Sistema de alerta sobre tsunamis para sur de Asia estará listo en 2006

GENEVA, Switzerland (Reuters) — A tsunami early alert system, which could have saved thousands of lives around the Indian Ocean this week, should be in place in South and Southeast Asia within a year, a U.N. official said on Wednesday.
The technology to detect undersea earthquakes, such as the one off Indonesia that unleashed Sunday’s devastating waves, is used elsewhere and could be shared with vulnerable coastal communities in the region, said Salvano Briceno, head of a United Nations’ disaster agency.
«I want to see that every coastal country around South Asia and Southeast Asia has at least a basic but effective tsunami warning system in place by this time next year,» the director of the U.N.’s International Strategy for Disaster Reduction said in a statement.
What was needed was an international system for countries to share knowledge of seismic events together with an efficient domestic communication network allowing governments to transmit warnings quickly to communities at risk, he said.
«There is no reason why this cannot be done … there is a strong basis of knowledge, technology and collaboration, and a real readiness to act.
«The problem is not so much the technical system, but the (communication) network … There is a great deal of work to be done in raising awareness of coastal communities,» he told a news conference.
The huge waves, which killed at least 80,000 people, with Indonesia, Sri Lanka, India and Thailand the worst hit, took between one and six hours to reach their shores.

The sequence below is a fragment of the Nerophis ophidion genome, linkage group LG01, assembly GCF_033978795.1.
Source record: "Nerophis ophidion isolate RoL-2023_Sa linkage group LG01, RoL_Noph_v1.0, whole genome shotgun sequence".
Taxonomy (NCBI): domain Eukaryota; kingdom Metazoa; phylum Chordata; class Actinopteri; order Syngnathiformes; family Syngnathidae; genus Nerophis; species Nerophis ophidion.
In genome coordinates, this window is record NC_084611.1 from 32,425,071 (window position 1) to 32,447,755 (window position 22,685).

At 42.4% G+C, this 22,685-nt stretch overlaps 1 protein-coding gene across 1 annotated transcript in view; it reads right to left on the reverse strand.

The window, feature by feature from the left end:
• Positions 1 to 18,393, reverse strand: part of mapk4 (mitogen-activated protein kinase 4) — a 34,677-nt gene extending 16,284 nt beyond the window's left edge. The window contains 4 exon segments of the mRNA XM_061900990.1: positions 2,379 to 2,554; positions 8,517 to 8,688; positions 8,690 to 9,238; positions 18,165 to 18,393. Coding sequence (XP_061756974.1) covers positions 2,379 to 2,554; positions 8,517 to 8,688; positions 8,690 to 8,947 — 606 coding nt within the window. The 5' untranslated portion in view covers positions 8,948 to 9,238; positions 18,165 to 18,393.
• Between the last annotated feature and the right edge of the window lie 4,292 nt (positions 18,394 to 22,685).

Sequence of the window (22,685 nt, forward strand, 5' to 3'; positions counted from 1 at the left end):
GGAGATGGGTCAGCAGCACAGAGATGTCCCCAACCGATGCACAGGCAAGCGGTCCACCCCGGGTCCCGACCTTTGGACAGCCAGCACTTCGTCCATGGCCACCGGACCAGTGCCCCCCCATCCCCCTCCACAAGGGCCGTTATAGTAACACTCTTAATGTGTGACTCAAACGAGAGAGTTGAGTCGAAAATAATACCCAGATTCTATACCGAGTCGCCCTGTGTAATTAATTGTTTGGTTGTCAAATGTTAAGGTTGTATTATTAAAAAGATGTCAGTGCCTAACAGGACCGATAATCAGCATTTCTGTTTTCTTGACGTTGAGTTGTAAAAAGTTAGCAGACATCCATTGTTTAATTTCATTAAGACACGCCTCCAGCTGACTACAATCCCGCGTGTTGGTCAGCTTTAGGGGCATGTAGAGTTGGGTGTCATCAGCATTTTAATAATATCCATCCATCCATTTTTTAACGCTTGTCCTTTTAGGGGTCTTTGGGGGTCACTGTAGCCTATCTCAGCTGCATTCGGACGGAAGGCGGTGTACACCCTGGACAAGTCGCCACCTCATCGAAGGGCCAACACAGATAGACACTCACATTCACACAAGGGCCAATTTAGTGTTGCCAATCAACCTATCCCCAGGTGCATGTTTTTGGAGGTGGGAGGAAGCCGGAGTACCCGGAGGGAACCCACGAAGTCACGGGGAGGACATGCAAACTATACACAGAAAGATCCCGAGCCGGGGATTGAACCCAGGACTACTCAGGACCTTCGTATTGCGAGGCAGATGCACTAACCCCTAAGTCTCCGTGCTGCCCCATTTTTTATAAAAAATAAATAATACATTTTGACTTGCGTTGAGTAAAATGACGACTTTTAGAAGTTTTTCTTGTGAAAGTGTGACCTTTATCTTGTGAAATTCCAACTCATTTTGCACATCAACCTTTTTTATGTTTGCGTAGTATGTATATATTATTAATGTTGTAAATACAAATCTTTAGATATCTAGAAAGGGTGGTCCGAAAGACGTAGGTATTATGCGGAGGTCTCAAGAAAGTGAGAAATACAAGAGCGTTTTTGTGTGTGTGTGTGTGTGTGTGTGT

This would have been enough for preventive action had the earthquake occurred in the Pacific Ocean, by far the most seismically active of the world’s seas, because both the United States and Japan were well prepared, Briceno said.
Japan has already offered to make its technology and experience available to other Asian countries, he said.
The Indian Ocean, with no major tsunami in over 100 years, was not the only vulnerable area. The Caribbean and the Mediterranean, both on fault lines, were also at risk.
«Immediately after the tragedy we received concerns from the Caribbean, and even the Mediterranean and Europe and Northern Africa have the same threat,» said Briceno, a Colombian.
A U.N. conference on disaster reduction next month in the Japanese city of Kobe, where some 6,400 were killed in a quake in 1995, was an opportunity to start preparations.
In the past it has been difficult to interest politicians in issues relating to risk reduction, Briceno said.
The conference is to be attended by officials and experts rather than decision-taking ministers. But Briceno said he hoped the Indian Ocean disaster and other recent catastrophes could encourage governments to pay more attention.
«I hope that given the tragedies that have happened, not just this, but the many throughout the year, it could motivate a higher level of participation,» he said.
«Governments need to give more attention to reducing risk rather than (just) responding (to it).»

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